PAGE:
A History of the County of Shropshire: Volume 11, Telford. Originally published by Victoria County History, London, 1985.
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EYTON UPON THE WEALD MOORS
EYTON upon the Weald Moors lies 4 km. north of Wellington, 1 km. east of the Wellington-Crudgington road. The civil parish contains 578 ha. (1,428 a.) (fn. 1) but its compact shape by no means corresponds to that of the ancient parish which contained 1,232 a. (499 ha.) in two townships 4 km. apart: 782 a. in the township of Eyton, where land in Eyton and Wellington parishes lay intermixed, and 450 a. in two detached portions known as the Hoo (81 a.) and Hortonwood (369 a.), which together constituted Hortonwood township. (fn. 2) This article treats the history of the parish, manor, and township of Eyton and the pre-industrial history of Hortonwood township. Aspects of the later history of Hortonwood are covered under Wrockwardine Wood. (fn. 3)
In 1882 Eyton township was a compact block of land containing 1,059 a. (429 ha.) (fn. 4) on the southern edge of the formerly fen-like Weald Moors. It was defined on the west by field boundaries, on the south by the ancient Newport-Shrewsbury road, and on the east by a watercourse running down to the Weald Moors. The northern boundary followed ditches laid out on the inclosure and drainage of the Weald Moors in the early 19th century. Before inclosure, boundaries in the Moors were complicated by the existence of areas intercommoned by a number of adjacent communities, and clear-cut boundaries between townships probably crystallized at a late date. The boundaries between Eyton and neighbouring estates required clarification in the 1230s, and disputes over common rights in that part of the Weald Moors continued into the late 16th and early 17th century. (fn. 5)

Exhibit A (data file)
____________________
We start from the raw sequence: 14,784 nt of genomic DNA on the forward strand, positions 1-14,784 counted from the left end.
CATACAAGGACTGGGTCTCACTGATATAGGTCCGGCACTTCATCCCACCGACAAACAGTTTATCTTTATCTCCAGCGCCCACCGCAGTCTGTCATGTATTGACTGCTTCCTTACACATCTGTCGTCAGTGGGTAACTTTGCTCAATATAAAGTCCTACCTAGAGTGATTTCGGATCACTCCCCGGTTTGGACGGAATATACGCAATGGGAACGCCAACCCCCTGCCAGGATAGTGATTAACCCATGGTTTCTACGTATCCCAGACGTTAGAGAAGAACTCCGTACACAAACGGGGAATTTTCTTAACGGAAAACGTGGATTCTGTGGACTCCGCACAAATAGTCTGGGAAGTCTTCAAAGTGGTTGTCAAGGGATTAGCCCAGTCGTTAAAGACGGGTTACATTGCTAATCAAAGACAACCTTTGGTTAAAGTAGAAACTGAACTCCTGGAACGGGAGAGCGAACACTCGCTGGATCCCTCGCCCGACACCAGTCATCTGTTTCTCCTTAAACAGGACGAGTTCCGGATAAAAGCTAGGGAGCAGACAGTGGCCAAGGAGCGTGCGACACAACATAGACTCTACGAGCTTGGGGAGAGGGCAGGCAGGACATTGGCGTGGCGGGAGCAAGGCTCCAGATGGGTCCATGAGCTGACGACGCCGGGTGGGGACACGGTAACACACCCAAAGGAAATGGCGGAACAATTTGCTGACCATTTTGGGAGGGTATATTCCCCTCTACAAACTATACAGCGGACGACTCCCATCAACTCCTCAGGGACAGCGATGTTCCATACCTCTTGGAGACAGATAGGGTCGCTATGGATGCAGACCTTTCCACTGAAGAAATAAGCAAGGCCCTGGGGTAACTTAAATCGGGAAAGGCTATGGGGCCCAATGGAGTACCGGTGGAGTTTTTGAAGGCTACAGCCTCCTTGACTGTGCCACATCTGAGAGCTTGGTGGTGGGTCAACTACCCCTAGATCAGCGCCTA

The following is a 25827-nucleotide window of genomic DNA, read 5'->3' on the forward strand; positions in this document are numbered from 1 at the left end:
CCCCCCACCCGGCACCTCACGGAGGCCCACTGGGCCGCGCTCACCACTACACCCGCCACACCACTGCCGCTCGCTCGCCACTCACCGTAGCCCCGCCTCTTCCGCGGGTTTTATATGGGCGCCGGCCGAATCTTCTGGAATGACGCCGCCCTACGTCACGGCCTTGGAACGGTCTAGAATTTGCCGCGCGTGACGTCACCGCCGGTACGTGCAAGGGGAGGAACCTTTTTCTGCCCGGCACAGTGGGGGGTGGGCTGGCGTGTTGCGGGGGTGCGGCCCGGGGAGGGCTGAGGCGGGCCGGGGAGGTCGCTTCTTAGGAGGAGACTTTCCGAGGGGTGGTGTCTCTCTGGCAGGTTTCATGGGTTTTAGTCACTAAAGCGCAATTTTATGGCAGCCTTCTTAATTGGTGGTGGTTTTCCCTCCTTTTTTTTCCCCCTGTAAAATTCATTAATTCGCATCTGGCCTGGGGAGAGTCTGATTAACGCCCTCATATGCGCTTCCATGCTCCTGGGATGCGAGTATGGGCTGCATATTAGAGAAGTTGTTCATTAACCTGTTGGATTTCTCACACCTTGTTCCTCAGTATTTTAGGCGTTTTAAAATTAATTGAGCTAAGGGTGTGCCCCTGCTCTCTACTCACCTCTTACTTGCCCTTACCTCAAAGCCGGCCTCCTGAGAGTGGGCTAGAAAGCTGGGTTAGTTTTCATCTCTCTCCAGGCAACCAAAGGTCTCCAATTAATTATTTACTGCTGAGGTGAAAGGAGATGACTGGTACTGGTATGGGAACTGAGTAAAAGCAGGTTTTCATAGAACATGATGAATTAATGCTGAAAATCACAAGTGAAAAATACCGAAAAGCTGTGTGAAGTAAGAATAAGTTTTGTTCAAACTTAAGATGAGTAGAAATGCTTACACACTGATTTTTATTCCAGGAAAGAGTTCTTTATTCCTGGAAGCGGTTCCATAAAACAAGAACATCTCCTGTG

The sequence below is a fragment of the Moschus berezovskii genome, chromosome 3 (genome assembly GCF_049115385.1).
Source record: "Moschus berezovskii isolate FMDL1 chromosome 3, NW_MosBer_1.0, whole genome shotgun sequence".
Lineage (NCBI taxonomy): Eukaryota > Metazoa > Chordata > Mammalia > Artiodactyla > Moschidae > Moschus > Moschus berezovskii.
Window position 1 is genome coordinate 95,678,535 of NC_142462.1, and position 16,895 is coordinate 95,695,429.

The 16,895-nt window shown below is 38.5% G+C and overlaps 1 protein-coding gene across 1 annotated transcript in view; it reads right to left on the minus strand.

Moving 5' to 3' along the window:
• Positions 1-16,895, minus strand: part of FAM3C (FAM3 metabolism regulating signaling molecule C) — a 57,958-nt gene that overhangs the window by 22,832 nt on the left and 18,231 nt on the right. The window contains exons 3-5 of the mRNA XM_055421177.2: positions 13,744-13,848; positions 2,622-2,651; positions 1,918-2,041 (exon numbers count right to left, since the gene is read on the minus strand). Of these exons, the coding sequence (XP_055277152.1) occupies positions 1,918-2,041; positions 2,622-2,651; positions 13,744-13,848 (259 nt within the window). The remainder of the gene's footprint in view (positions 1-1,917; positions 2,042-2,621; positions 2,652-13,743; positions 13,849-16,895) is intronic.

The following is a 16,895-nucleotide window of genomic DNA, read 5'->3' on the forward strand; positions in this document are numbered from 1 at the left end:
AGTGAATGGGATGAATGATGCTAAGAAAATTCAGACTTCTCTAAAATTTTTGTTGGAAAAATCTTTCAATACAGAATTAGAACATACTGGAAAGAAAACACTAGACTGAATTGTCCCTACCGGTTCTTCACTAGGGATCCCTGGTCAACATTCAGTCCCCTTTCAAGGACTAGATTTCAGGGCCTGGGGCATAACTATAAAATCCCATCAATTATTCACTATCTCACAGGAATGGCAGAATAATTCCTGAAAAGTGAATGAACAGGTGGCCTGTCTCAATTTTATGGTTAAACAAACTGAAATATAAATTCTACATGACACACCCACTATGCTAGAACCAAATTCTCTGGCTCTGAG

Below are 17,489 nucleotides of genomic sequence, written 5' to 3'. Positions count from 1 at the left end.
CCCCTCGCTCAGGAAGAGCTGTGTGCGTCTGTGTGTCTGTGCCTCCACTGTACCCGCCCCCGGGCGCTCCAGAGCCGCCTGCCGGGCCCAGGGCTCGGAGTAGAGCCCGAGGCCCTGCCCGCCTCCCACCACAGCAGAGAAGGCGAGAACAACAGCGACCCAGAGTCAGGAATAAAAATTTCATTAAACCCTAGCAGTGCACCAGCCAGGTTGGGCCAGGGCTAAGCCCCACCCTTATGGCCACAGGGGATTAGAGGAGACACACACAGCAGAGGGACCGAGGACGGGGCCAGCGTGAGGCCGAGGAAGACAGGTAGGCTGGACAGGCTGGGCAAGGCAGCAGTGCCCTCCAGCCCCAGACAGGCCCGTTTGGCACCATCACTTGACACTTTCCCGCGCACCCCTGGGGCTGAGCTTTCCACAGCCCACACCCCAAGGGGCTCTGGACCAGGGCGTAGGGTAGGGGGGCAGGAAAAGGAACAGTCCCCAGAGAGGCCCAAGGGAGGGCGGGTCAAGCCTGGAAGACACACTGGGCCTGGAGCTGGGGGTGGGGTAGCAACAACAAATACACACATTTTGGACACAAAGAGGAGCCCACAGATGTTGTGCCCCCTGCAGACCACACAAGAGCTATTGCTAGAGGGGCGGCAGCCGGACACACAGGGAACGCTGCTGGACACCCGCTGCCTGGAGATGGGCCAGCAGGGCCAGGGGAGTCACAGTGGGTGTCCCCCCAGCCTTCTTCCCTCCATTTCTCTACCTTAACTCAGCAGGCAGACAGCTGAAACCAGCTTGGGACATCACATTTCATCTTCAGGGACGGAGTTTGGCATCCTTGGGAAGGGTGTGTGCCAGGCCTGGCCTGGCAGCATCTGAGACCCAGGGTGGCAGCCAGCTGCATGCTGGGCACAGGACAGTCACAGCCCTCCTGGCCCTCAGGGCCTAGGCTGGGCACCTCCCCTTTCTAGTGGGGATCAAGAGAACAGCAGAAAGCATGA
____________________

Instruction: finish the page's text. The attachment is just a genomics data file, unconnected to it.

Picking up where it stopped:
By the late 18th century the township was divided in a pattern of great complexity (fn. 6) between the ancient parishes of Eyton (782 a.) and Wellington (277 a.). (fn. 7) It is not clear when the territorial division occurred: in 1635 Sir Philip Eyton, owner of the whole township, paid two thirds of his tithe to Eyton and one third to Wellington but that need not imply that the township was so divided on the ground. (fn. 8) By 1769 the territory of each parish could be mapped and was settled in that year by the erection of merestones where land in one parish lay open to that in the other. (fn. 9) Some boundaries however followed the Shrewsbury Canal, a fact suggesting that boundaries were altered after it crossed the township in 1794. (fn. 10) The pattern was simplified in 1883-4 when the detached portions of Wellington and Eyton parishes were absorbed into surrounding or adjoining parishes. (fn. 11) Nevertheless substantial portions in the south-east part of the township remained in Wellington parish (from 1894 Wellington Rural civil parish, from 1898 Hadley C.P.) until they were transferred, together with land formerly in Wappenshall township, to Eyton C.P. in 1905. (fn. 12) The civil parish had been further enlarged in 1884 by the transfer of Wrockwardine moor from Wrockwardine parish, (fn. 13) and in 1934 Eyton C.P. received part of Dothill township from Hadley and Wellington Rural C.P.s. (fn. 14)
Eyton township lies on glacial deposits overlying the Upper Coal Measures and Triassic sandstone on the northern edge of the east Shropshire coalfield. The village lies at the junction between areas of contrasting drift material, freedrained fluvio-glacial sands and gravels forming the higher land in the south and west of the township, and wetter lake clay giving way to the peat-filled Weald Moors in the north. (fn. 15) Before the drainage of the Weald Moors in the early 19th century the distinction was reflected in contrasting patterns of land use, cultivated land being restricted to the drier ground south and west of the village. The position of the village on the edge of the higher land gives it the island-like appearance recorded in its name. (fn. 16)